Naked Science Forum
Non Life Sciences => Physics, Astronomy & Cosmology => Topic started by: benm on 12/04/2019 10:10:10

Michael is in the dark about this one:
I understand we can measure the circumference of a black holes event horizon, but as the singularity bends space, can we accurately measure the diameter? Does the hole's circumference and diameter bear the same ration as other physical 'spheres'?
Can anybody help shine some light on it?

To answer the second question first, space is bent anywhere around an object with mass, so the space is not Euclidean around them. You can take a measuring stick and count off the meters of say Earth's circumference and get its proper distance. You can then divide that value by 2π and compute the Earth's Schwarzschild radial distance, which will be a bit less than the proper radius you would similarly measure with the stick.
The difference between the two is more and more the more dense the object. With a black hole, the proper distance cannot be measured since there is no way to do it with a stick and the computed value is meaningless.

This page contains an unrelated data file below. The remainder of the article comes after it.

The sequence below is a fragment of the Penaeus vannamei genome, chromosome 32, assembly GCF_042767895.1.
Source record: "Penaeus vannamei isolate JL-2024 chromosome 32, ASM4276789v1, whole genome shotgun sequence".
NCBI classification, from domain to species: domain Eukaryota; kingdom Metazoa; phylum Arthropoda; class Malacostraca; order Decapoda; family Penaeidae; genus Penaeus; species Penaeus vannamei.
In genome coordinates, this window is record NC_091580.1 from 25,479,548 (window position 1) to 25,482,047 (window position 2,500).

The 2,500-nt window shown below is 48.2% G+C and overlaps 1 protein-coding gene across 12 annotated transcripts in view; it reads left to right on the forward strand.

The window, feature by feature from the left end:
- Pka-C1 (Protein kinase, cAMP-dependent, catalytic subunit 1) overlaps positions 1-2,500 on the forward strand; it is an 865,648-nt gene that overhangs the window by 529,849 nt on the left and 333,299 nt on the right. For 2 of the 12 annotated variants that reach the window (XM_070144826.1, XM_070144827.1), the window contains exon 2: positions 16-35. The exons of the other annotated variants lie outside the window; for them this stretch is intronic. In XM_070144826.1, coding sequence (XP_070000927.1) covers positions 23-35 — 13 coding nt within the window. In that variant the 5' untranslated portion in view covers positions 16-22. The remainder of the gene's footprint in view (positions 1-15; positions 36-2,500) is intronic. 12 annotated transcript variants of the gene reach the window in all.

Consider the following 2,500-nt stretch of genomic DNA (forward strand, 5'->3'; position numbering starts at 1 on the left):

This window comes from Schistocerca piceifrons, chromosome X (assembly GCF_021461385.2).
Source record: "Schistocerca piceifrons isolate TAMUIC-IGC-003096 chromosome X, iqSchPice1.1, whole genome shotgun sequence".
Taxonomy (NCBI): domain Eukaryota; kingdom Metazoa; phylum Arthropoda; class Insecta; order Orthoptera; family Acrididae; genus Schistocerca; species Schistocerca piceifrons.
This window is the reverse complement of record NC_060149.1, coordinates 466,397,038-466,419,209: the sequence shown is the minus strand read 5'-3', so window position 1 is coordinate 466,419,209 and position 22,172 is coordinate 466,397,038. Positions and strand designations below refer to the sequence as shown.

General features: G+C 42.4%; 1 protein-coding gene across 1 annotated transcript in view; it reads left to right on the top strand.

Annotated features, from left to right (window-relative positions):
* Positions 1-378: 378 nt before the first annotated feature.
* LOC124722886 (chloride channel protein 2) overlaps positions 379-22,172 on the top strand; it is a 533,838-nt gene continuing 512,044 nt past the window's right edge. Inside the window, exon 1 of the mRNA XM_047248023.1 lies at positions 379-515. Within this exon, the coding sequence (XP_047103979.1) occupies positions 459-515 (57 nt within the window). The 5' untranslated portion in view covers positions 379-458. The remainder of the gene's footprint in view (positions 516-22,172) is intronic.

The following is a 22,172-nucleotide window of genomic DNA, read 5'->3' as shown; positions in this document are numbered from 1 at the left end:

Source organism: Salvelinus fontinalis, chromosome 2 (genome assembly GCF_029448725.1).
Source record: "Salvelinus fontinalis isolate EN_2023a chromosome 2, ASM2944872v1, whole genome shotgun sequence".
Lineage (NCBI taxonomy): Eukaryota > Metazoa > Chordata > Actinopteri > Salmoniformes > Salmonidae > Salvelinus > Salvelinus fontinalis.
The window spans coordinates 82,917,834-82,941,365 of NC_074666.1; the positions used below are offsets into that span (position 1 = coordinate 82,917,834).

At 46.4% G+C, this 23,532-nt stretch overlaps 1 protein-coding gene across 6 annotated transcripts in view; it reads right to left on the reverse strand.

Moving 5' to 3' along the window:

So to answer the first question, the circumference of the black hole is a limit of the proper circumference as the radius approaches the event horizon. You can't actually do it directly at the event horizon since there is no way to put a measuring stick there. The Schwarzschild diameter is just that circumference /π, and that is the only meaningful value we have to work with. There is no diameter more real than that. Mathematically, there is an infinite or undefined 'distance' to the center (computed different ways). It isn't a proper distance since there is no way to orient the stick along the line we wish to measure. It isn't really spatial distance inside the event horizon.